Analyzing the experience of job seekers, it’s safe to say that working in Portugal is a competitive but foreigner-friendly environment. Unemployment from 2000 to 2013 left its mark on the mentality in Portugal: here they know that qualifications are valued, people cling to the job. So if you aspire to take one, be prepared to show appropriate skills and hard work.
Working in Portugal is essential if you plan to stay in the country for a long period. We recommend, even before moving to Portugal, to learn Portuguese, as it is the language that is key to starting a career.
And be sure to be ready for the Portuguese bureaucracy – more than anywhere else they love neatly filled out papers (and this is why it’s good if you have a degree).
Briefly about the job market
Let’s note again – work in Portugal, is a foreigner-friendly market, especially for IT companies. It does not matter if you are a programmer or if you specialize in online promotion – you will be welcome because there are not enough experts in Portugal.
The second area, which is very accessible, is online business: online stores, online service portals. The world has become electronic, and the Portuguese market hasn’t kept up. That’s why there is such a need for those who will develop the online entrepreneurship sector.
If you have a few foreign languages to spare (Russian, English is already great), you will be welcome in the tourism sector: aboard airlines, in hotels and hostels, in vacation areas. It is harder for those who are from traditional industries, but there are ways to find employment for them as well.
A worker in any field must pay taxes and pay Social Security.
How to get a job in Portugal if you are a foreigner
First of all, you have to determine if you are eligible to work in Portugal as a foreigner.
Requirements and right to work in Portugal
If you are a European Union citizen, you do not need a visa, nor do you need a work permit. In that case, you only need to register your residential address at the town hall and request a tax number.
If you are a citizen of any other country, then obtaining a long-term work visa is mandatory. In order to obtain it, you will need an employment contract with a company in Portugal or an invitation from your employer promising to employ you. Immediately upon arrival, apply for a residence permit.
As an option, you can arrive on a tourist or study visa and immediately look for work. In this case, you can apply for an extension of your stay. You will be issued a confirmation exactly for the duration of the employment contract.
Employment opportunities in Portugal
The labor market has a number of features:
- Unemployment rates are still higher than the European average.
- There is a high prevalence of Portuguese in the world, so there are many emigrants in the country.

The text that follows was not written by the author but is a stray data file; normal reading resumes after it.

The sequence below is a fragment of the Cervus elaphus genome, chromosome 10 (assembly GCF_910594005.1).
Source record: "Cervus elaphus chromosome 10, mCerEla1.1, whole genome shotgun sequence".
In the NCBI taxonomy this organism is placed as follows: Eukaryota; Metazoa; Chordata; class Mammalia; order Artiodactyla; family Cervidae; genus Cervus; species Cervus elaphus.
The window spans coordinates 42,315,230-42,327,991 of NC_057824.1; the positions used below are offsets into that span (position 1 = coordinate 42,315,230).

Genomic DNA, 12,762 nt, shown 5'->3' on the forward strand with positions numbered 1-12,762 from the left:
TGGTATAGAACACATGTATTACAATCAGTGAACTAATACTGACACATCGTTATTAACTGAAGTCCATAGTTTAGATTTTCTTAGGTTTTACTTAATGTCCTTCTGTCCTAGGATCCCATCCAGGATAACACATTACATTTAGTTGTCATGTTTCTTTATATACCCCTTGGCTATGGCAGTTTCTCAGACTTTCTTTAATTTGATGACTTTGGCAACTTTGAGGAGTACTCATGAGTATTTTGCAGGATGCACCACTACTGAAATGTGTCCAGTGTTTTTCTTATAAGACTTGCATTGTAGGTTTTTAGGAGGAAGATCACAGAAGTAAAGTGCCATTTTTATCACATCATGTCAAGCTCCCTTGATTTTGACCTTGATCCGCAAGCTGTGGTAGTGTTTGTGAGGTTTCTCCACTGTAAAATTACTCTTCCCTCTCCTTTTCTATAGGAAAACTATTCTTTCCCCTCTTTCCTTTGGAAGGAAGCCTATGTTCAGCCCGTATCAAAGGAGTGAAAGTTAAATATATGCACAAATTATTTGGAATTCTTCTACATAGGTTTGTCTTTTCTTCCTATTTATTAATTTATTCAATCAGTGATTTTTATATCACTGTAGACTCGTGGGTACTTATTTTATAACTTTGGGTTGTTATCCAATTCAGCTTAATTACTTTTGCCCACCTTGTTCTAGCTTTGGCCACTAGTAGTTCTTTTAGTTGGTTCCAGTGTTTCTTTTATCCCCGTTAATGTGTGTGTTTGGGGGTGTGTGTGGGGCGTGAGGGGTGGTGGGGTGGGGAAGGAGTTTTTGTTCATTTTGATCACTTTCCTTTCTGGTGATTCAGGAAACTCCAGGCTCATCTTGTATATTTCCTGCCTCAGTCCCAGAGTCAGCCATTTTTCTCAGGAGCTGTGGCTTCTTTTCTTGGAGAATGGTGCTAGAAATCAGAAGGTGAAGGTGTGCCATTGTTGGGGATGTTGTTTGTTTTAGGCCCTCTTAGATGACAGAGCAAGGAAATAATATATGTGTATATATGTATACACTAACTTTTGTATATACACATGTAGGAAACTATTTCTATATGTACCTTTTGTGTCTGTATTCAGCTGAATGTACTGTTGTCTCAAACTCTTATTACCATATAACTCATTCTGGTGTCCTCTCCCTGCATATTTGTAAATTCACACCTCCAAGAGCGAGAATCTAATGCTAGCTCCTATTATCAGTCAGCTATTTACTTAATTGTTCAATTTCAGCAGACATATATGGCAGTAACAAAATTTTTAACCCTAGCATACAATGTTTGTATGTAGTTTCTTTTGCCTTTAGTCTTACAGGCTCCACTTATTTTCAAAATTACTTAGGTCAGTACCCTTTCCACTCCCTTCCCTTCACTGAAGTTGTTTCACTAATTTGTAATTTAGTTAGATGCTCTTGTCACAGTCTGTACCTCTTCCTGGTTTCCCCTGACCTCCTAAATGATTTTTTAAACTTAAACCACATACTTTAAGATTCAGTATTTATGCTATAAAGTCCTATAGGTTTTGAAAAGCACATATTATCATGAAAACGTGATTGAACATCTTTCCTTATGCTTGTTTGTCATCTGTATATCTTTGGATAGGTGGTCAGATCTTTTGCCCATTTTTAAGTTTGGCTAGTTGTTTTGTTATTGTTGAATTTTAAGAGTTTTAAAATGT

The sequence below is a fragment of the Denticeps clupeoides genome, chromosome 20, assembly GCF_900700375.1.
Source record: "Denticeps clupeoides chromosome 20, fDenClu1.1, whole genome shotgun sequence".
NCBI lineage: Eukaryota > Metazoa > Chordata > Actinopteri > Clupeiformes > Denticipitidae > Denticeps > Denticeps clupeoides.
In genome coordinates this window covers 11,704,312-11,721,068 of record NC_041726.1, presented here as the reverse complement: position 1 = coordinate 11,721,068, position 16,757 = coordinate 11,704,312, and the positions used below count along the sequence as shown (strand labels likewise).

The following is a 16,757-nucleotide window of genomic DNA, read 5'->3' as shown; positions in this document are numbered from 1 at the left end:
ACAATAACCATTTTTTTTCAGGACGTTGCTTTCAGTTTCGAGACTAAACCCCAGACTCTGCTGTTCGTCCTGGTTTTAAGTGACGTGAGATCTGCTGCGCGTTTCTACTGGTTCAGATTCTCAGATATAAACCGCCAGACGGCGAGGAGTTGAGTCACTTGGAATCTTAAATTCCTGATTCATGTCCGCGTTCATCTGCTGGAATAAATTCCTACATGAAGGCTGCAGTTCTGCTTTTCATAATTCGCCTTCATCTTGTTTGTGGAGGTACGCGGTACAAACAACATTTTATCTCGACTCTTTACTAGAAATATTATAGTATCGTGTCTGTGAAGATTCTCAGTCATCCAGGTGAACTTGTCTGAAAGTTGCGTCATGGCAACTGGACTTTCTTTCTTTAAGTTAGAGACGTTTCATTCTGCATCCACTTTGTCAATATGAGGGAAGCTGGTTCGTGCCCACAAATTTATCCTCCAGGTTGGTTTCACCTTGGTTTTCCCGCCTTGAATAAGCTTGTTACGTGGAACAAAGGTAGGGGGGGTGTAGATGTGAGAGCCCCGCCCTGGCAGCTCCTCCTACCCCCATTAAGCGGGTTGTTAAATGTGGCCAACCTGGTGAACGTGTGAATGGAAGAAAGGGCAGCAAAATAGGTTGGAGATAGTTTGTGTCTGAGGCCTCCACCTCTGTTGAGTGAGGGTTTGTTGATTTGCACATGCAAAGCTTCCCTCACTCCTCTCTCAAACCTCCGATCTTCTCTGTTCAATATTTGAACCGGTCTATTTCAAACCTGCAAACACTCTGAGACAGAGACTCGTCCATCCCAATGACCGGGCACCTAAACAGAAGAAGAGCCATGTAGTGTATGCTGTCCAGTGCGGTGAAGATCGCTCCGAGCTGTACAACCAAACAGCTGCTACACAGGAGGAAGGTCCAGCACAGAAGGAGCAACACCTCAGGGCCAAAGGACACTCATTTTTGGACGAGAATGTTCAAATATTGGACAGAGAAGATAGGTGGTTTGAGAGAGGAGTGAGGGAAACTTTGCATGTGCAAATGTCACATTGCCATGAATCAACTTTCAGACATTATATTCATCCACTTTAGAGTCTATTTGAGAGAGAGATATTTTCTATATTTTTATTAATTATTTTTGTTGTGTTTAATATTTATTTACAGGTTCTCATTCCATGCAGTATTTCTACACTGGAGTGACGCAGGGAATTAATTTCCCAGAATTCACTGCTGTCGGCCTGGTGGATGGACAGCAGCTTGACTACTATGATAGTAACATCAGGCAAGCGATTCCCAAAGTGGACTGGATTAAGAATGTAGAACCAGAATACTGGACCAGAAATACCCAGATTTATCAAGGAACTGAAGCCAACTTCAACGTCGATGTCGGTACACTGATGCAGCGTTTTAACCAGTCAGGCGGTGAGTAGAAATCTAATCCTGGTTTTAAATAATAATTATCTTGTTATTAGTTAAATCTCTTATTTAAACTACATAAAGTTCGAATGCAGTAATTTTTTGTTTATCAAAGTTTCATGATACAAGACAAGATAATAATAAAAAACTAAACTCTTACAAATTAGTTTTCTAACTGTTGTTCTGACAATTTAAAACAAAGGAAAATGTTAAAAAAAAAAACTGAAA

- Many foreign companies are based in Portugal, which makes it easier for foreigners to find work.
You are very likely to be employed in IT, marketing, and any other industry that is related to the Internet and technology. Doors are open in real estate and tourism, but English is required. Keep in mind that most Portuguese are good at English themselves, so a third language (Chinese, Spanish, German or French) will be an advantage. If you know the language, you can get a job as a tutor and teacher. The latter only if you have a college degree.
Start your job search before you move, before paperwork. Make a list of things you could do and from there find companies in Portugal. Their websites will have job openings, so feel free to apply. We also advise you to monitor the Internet resources related to the placement of vacancies. The opportunities are actually substantial, but the search can take several months. To increase your chances, create a bilingual resume and portfolio (English and Portuguese).
How to apply for a job
The best way to get a job in Portugal is to follow their traditions of resume and portfolio writing and learn the nature of interviewing.
Tips for writing a resume
The standard template has three sections:
- The top contains personal information: name, nationality, date of birth, city of residence (address is not necessary, nor is family status). A personal photo will make your resume more appealing. Include links to your professional social media accounts, as well as your contact information.
- Professional experience: most recent positions first. Be sure to include responsibilities.
- Education and qualifications: in reverse chronological order. Don’t forget the refresher courses – it’s appreciated.
Prefer a short one-page resume. If the position requires specific details, you’re allowed to expand your resume to three pages – but no more.
It’s common for us to list hobbies, personal qualities on resumes – keep that information to a minimum. It’s better to list your hard and soft skills, where the former are professional skills and the latter are non-professional, personality-based skills.
Companion letter, references, and appendices
It is not necessary but highly desirable to send your resume along with a cover letter. Look at your field of work and the employer’s requirements.
Recommendations are usually not required, but you can attach them as an attachment. Along with letters of recommendation, the recruiter may ask for the contact information of someone who can vouch for you.
The degree is not required when you first apply. You will send proof of qualifications when you move on to the other stages of employment.
Portuguese interview is important because they value the ability to present themselves. Dress code, communication style, a firm handshake, and no obvious signs of nervousness will give you an advantage.